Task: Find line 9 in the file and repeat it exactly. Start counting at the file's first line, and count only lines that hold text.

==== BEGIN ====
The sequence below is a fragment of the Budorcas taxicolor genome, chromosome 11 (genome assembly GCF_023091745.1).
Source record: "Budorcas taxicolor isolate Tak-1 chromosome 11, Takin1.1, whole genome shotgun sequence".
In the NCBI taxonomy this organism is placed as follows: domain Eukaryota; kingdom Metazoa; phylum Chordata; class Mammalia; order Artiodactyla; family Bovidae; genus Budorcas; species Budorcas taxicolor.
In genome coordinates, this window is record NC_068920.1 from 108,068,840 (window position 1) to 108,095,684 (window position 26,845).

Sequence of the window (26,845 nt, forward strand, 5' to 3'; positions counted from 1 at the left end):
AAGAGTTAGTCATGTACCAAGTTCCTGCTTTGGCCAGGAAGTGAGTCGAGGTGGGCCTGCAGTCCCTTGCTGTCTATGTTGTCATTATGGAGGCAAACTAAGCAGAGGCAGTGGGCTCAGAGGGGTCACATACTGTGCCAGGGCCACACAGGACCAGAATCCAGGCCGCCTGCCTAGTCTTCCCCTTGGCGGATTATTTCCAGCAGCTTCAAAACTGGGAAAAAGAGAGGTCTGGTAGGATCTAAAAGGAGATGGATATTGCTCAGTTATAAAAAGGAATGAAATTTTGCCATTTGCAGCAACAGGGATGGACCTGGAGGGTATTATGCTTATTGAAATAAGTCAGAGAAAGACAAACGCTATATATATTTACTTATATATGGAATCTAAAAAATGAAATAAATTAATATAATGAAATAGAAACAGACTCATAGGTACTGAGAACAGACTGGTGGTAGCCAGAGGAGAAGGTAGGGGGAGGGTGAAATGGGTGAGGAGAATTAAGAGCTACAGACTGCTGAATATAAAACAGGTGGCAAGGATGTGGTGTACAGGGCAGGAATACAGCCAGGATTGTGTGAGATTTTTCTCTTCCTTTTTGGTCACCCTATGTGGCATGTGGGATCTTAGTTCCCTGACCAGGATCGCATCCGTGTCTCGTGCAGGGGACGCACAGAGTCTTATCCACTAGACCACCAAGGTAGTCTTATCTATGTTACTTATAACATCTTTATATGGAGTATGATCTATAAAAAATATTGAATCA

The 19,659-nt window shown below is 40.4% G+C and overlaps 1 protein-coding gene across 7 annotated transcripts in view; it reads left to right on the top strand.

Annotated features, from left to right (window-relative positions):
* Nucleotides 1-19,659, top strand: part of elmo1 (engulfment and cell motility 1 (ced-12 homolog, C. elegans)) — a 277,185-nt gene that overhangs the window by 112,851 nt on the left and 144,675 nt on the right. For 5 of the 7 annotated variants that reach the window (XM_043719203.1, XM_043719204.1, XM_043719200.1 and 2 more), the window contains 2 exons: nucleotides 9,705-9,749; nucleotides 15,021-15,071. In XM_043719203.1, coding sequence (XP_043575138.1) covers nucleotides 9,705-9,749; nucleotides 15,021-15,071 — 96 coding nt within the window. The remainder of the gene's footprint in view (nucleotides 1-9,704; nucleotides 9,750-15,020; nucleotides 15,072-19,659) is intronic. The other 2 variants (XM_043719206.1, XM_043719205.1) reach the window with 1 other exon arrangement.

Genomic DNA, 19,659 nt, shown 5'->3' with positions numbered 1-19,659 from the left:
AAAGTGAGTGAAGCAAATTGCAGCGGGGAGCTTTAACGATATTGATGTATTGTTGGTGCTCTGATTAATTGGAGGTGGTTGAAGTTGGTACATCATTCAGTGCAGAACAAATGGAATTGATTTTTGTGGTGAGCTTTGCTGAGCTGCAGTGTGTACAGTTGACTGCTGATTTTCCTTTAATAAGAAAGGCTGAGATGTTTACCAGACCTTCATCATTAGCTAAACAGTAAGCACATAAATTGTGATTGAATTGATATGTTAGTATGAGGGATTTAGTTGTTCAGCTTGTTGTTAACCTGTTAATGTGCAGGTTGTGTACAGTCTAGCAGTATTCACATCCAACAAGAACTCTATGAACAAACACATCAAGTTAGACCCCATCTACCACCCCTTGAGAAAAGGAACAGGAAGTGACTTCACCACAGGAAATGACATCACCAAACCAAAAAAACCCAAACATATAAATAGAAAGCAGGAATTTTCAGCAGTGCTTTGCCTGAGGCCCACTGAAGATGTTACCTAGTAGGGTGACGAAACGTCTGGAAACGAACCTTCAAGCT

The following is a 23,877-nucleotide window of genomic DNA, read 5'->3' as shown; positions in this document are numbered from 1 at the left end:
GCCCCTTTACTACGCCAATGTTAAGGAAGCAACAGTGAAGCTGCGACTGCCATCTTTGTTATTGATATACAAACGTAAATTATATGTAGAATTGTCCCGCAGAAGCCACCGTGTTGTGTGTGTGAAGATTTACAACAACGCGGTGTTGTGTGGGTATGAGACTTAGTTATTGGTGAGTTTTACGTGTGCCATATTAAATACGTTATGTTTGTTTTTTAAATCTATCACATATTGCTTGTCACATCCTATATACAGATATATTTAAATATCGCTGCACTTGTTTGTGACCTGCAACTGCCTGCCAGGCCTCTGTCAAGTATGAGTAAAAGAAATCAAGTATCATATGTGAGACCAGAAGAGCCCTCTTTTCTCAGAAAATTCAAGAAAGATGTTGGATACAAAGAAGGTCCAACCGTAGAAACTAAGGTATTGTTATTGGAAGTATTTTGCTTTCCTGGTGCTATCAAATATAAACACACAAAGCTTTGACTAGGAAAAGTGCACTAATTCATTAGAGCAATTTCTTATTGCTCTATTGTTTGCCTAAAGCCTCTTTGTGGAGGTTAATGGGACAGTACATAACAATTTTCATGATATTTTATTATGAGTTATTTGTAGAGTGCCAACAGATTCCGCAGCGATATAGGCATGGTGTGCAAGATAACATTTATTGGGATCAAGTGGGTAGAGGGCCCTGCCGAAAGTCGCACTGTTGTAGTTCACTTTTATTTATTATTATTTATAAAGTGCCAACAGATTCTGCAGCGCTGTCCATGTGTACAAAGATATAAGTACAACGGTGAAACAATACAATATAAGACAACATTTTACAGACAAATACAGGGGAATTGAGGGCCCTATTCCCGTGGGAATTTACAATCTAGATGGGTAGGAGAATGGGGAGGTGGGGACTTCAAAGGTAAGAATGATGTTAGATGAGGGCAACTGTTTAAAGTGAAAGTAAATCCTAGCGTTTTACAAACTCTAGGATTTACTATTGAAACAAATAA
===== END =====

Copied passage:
* Nucleotides 1-19,659, top strand: part of elmo1 (engulfment and cell motility 1 (ced-12 homolog, C. elegans)) — a 277,185-nt gene that overhangs the window by 112,851 nt on the left and 144,675 nt on the right. For 5 of the 7 annotated variants that reach the window (XM_043719203.1, XM_043719204.1, XM_043719200.1 and 2 more), the window contains 2 exons: nucleotides 9,705-9,749; nucleotides 15,021-15,071. In XM_043719203.1, coding sequence (XP_043575138.1) covers nucleotides 9,705-9,749; nucleotides 15,021-15,071 — 96 coding nt within the window. The remainder of the gene's footprint in view (nucleotides 1-9,704; nucleotides 9,750-15,020; nucleotides 15,072-19,659) is intronic. The other 2 variants (XM_043719206.1, XM_043719205.1) reach the window with 1 other exon arrangement.